Nevertheless, Dr. Coren attributed the local increase “not to outbreaks, but small gatherings, break rooms, eating and drinking together that leads to community spread. And people are not telling us where they actually caught it, so we may not have a lot of the specifics” about where or how a given case or outbreak began.
“Many people just don’t believe how terrible this is,” Dr. Coren added. “So the problem is minimal compliance. The more we say, the more people disbelieve. The more we order, the more people dig their heels in. This is not everybody, but it’s enough that our attempts at writing orders have been undermined.”
Instead of saying “if,” Dr. Coren laid out his own version of the domino theory:: “When the hospital system truly breaks down and when all three hospitals are having trouble managing the numbers of patients, the ICU, which requires the most people to attend to those very ill patients, will be overwhelmed, and so they’ll try and manage some of those patients [by moving them out of the ICU] and those [other] rooms will get flooded and there will be a decrease in the number of staff, and quality of patient care will also suffer as people are discharged perhaps earlier than they should be, perhaps people are turned away from the emergency room because there just isn’t enough care available, and people will be encouraged as much as they possibly can to care for themselves at home.”
In other words, a mass casualty comparable to an earthquake or terrorist attack, albeit in slow motion.
“People really need to become compulsive about masking, social distancing and stopping gatherings,” added Coren. “But we’re still going to have to deal with the rest of California.”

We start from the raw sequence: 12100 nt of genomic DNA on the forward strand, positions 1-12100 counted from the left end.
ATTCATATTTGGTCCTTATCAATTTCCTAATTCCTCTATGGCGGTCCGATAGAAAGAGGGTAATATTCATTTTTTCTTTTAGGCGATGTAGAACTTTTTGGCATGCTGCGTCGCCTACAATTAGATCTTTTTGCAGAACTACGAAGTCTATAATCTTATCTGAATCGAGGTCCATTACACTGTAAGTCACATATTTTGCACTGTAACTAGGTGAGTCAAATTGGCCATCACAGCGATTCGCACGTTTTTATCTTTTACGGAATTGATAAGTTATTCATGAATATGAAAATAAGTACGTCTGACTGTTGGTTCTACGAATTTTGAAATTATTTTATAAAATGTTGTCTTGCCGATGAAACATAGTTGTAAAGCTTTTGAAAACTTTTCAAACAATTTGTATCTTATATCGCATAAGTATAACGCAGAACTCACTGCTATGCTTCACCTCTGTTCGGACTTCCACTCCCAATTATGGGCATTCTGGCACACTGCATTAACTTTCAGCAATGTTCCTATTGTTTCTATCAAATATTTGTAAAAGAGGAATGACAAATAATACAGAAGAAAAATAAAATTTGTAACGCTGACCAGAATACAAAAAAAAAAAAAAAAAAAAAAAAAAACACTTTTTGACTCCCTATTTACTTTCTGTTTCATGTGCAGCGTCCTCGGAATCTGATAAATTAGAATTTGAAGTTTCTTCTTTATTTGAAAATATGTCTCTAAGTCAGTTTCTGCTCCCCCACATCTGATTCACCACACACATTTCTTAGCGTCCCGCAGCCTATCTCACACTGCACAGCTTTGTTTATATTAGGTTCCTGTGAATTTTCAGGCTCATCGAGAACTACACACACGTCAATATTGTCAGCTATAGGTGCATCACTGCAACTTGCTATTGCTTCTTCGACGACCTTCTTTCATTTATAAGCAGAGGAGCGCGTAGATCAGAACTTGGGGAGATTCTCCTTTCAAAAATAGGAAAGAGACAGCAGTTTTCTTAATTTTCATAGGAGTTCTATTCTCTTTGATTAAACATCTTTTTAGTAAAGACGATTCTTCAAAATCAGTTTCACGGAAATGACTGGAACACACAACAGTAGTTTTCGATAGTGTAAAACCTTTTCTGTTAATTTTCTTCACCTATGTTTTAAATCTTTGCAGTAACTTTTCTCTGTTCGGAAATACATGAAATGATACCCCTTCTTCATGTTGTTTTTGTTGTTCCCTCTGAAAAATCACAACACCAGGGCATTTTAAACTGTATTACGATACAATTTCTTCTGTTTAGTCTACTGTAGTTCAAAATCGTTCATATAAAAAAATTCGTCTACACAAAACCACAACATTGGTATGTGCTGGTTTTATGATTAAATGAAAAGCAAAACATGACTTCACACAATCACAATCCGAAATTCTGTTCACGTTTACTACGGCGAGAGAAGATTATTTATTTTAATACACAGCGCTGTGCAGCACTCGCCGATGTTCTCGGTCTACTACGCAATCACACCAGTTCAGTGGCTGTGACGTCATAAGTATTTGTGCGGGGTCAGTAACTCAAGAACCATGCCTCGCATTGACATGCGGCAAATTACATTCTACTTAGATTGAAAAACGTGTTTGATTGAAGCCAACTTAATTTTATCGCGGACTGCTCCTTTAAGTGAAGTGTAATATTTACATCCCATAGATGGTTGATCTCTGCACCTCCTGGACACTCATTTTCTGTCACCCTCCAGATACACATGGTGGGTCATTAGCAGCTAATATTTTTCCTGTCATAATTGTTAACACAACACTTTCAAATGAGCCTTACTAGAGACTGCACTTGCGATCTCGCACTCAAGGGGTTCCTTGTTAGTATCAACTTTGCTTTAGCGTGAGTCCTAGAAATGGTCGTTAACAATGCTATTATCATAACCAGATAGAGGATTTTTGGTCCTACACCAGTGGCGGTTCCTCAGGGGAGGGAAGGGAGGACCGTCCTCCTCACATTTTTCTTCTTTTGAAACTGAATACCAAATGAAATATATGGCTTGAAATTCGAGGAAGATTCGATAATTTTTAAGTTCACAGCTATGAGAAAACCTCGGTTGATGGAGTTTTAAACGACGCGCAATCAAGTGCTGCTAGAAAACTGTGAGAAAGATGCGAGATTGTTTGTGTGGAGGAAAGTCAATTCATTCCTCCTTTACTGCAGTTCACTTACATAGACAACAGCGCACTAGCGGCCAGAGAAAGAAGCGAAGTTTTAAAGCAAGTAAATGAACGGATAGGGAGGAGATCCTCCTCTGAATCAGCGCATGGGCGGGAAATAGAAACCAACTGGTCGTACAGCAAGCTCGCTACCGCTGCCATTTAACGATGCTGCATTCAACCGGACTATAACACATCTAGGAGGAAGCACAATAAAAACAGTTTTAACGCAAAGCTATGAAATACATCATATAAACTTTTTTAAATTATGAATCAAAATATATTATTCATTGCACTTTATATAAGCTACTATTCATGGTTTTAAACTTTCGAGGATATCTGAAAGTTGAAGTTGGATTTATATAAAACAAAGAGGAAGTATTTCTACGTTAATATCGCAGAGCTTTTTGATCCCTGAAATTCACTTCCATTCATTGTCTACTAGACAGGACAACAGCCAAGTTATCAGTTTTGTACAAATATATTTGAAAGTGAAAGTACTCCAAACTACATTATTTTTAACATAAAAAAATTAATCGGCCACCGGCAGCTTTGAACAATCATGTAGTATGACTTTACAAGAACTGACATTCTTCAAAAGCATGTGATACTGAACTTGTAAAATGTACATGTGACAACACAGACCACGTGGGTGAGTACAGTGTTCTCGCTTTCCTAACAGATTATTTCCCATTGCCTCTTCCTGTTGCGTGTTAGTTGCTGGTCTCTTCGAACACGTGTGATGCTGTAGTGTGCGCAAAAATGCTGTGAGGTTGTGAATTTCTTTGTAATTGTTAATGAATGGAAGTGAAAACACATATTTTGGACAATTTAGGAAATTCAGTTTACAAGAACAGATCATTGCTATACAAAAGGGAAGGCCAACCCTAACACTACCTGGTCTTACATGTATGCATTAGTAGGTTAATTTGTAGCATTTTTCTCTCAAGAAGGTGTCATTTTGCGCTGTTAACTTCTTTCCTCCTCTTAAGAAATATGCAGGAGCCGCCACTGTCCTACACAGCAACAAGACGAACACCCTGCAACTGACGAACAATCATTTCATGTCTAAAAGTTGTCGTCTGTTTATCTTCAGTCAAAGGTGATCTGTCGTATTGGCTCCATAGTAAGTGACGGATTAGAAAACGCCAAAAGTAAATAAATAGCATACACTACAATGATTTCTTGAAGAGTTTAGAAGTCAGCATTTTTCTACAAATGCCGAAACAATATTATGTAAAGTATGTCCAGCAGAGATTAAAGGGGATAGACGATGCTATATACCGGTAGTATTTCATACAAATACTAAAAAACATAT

Dr. Coren did not speculate on what this dire situation will translate to in terms of reimposing lockdowns and curfews and business closures. But if he’s right about the growth of cases between now and whenver the vaccines kick in, such circumstances may force Mendo and the rest of the state to bring back the kinds of restrictions that were imposed last spring — and all the ripple effects that go with it.
Dr. Coren also mentioned Mendo’s growing but unquantified contingent of people who will be reluctant to take the covid vaccine, on top of the dangerously large, pre-existing free-floating antivaxxers. The greater the reluctance, the longer and larger the mass casualty event will last — along the collateral economic damage that comes with it.
• The State of California has activated its Mass Fatality program, to include Coroner’s Mutual Aid.
• An additional 5,000 body bags have been purchased by the State in response to the current surge.
• Sixty refrigerated storage units will be used throughout the state, including in the Bay Area, as overflow for coroners and morgues.
• Hospitals are not only running out of Intensive Care Unit (ICU) beds, they are running out of hospital beds, period.
This winter will likely prove to be the COVID-19 pandemic’s darkest hour. The nation and bay area region are currently experiencing the worst surge of COVID-19 cases and fatalities to date. Healthcare personnel are exhausted and bed capacity in hospitals has dropped at an alarming rate.